Working with RNA doesn’t have to be a nightmare

We’re all familiar with the Central Dogma of Molecular Biology: DNA is transcribed into RNA, which is translated into proteins. It’s drilled into our heads from the early days of biology classes, and it’s surprisingly useful when we start exploring in our own research projects. For example, if you’re interested in gene expression, you’ll most likely be working with RNA, specifically mRNA. Messenger RNA (mRNA) is transcribed from DNA and is used by ribosomes as a “template” for a specific protein. The total mRNA in a cell represents all of the genes that are actively being transcribed. So, if you want to know whether or not a gene is being transcribed, RNA purification is a great place to start.

When preparing your RNA samples for a downstream assay, there are several roadblocks and pitfalls that could give you quite a headache. Let’s tackle two of the most common.


RNA is notoriously susceptible to degradation. When the cell is disrupted, membrane-bound organelles release enzymes called ribonucleases (RNases) that cleave the phosphodiester bonds along the backbone of the RNA. RNases can come from anywhere, including your skin. When present in a sample, they’re annoyingly difficult to inactivate, since they’re heat-stable and don’t require cofactors.

The best way to prevent sample degradation by RNases is to practice sterile lab technique. Labs working with RNA should have a designated space that is solely dedicated to RNA-based protocols. Another one of our bloggers wrote a great post about preventing RNase nightmares (Did you know autoclaving won’t inactivate RNases?). Check it out here.

Unfortunately, even with the best technique, RNases can still end up in your sample. You can defend against this by treating your samples with RNasin® Ribonuclease Inhibitor. This inhibitor protects your samples from RNase A, B and C and helps you achieve better results in downstream applications like RT-PCR, cDNA synthesis and microarrays.

Purity and Yield

RNA can be purified from contaminants by phenol:chloroform extraction, sometimes followed by precipitation. These contaminants may include DNA, proteins or compounds used during the purification process, such as EDTA or phenol. Most downstream applications involving RNA require the sample to be free from contamination and of a precise concentration.

Purity is often assessed using absorbance ratios. Typically, the absorbance is measured at 230, 260 and 280nm. The A260/A280 ratio can indicate whether the sample is contaminated by proteins, while the A260/A230 ratio indicates the presence of compounds left over from isolation. These ratios should be approximately 1.8-2.0 and < 1.8, respectively.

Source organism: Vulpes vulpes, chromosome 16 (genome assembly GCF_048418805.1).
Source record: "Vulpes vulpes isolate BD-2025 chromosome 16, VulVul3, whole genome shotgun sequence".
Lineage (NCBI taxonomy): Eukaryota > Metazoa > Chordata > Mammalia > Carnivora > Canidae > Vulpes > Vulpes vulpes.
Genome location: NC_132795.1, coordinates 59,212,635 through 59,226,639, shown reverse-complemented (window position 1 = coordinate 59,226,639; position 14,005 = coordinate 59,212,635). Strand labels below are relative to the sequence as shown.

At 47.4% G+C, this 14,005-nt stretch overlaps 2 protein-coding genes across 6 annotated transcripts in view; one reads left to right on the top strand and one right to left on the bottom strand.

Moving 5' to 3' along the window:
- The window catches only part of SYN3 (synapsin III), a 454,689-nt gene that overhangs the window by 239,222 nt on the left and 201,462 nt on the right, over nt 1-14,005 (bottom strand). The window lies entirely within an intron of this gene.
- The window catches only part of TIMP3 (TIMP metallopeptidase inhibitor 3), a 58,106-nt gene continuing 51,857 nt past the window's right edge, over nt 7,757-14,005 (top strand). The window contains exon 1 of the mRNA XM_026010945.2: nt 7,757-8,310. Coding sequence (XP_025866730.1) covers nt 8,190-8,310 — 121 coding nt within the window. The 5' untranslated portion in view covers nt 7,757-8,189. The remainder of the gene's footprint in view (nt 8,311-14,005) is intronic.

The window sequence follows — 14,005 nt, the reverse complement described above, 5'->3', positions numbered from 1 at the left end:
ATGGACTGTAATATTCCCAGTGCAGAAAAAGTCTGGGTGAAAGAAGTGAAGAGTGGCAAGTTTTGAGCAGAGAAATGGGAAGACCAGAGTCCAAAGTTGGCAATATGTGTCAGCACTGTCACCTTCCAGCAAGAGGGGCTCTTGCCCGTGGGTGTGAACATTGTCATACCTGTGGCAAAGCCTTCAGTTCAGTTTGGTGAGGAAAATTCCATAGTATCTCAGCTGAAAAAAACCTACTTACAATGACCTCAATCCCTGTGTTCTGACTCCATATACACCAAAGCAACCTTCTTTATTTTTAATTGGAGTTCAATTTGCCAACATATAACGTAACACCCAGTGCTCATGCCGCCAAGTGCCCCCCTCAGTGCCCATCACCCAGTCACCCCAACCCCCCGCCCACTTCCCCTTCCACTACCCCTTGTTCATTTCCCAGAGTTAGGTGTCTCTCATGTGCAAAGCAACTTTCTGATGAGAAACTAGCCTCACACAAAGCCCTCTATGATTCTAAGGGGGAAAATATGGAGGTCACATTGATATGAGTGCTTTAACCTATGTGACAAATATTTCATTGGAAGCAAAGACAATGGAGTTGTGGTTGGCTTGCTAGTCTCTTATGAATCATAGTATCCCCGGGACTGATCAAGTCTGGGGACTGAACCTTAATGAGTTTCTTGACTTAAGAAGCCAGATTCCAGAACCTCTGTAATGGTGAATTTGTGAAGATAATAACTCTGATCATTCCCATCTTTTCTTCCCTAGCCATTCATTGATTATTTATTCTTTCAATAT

Absorbance ratios, however, can sometimes give inaccurate yield estimates due to dsDNA and ssDNA contamination. RNA can be more precisely quantitated using a fluorescent dye-based method, such as the QuantiFluor® RNA System. In this type of quantitation, the dye binds only to RNA molecules and the resulting fluorescent signal can be measured to give an accurate measure of RNA concentration.


Even after fending off RNases and confirming purity and yield, you’ll still want to assess the integrity of the sample through ethidium bromide visualization or with an instrument such as the Agilent Bioanalyzer. This will reveal any degradation that happened during isolation. However, by using good technique and addressing the issues above, you can maximize your chances of a high-quality sample that’s ready for analysis.

To learn more about working with RNA, check out the Nucleic Acid Purification & Quantitation section of our Molecular Biology Essentials collection.

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Jordan Villanueva
Jordan Villanueva studied writing and biology at Northwestern University before joining Promega in 2017. As a science writer, he's most interested in the human side of science - the stories and people behind the journal articles. Research interests include immunology and neuroscience, as well as the COVID-19 pandemic. When he isn't working, Jordan loves turning sourdough baking into a science. It's just a symbiotic culture of yeast and lactic acid bacteria, right?

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